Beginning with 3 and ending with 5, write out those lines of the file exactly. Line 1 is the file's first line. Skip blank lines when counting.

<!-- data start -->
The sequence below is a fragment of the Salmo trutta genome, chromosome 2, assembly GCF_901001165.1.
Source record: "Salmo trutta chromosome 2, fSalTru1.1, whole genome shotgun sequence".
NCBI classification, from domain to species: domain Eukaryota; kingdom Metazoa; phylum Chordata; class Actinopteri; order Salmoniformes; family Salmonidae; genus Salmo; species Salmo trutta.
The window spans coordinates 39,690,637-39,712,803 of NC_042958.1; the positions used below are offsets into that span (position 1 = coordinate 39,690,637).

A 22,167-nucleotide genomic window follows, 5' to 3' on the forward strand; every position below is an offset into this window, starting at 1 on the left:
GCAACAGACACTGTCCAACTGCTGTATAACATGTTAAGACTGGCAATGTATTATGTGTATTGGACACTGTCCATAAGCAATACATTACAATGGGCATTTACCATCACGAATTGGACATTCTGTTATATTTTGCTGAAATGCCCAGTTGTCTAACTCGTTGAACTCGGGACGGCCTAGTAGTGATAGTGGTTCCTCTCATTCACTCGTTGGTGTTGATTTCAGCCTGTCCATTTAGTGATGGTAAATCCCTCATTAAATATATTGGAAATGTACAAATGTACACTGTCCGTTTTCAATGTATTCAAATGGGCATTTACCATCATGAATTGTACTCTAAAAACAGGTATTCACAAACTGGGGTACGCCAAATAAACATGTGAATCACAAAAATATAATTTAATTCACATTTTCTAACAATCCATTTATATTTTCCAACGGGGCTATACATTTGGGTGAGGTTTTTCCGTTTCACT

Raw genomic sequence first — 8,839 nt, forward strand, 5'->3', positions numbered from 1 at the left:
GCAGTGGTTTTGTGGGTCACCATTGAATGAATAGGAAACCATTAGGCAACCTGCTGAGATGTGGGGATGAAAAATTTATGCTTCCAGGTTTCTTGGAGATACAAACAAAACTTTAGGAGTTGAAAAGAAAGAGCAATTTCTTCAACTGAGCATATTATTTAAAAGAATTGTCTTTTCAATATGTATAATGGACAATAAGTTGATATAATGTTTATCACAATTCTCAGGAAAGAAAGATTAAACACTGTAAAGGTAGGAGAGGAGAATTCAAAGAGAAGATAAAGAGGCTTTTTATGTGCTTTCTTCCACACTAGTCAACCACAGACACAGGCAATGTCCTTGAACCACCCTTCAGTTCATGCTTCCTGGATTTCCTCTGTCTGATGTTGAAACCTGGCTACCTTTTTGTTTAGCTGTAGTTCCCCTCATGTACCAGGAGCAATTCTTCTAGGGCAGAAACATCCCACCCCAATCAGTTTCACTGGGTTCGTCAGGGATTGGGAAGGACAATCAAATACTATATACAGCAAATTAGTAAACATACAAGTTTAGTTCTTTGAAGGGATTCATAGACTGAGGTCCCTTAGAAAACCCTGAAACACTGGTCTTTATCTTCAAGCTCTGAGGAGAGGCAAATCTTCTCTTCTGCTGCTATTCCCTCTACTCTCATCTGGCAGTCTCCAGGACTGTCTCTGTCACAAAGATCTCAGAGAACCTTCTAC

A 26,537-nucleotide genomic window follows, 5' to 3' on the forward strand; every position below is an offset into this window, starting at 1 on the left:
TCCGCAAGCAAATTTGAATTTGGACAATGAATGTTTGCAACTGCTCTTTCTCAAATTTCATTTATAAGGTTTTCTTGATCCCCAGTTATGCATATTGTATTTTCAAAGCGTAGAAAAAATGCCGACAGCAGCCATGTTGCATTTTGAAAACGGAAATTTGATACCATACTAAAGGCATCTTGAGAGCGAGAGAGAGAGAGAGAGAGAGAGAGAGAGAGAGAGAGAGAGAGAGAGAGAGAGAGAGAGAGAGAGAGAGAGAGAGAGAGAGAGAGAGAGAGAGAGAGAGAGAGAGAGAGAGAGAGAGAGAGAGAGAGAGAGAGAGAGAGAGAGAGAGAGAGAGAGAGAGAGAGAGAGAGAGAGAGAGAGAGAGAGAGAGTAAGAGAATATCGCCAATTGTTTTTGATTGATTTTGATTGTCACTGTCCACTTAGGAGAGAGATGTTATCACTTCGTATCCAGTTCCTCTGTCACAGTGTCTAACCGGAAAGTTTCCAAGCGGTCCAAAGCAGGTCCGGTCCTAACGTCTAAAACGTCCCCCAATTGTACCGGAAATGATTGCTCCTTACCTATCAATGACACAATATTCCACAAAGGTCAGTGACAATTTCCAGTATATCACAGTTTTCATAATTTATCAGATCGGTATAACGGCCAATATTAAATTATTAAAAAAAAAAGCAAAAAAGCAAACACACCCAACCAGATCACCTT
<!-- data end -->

NCBI classification, from domain to species: domain Eukaryota; kingdom Metazoa; phylum Chordata; class Actinopteri; order Salmoniformes; family Salmonidae; genus Salmo; species Salmo trutta.
The window spans coordinates 39,690,637-39,712,803 of NC_042958.1; the positions used below are offsets into that span (position 1 = coordinate 39,690,637).

A 22,167-nucleotide genomic window follows, 5' to 3' on the forward strand; every position below is an offset into this window, starting at 1 on the left: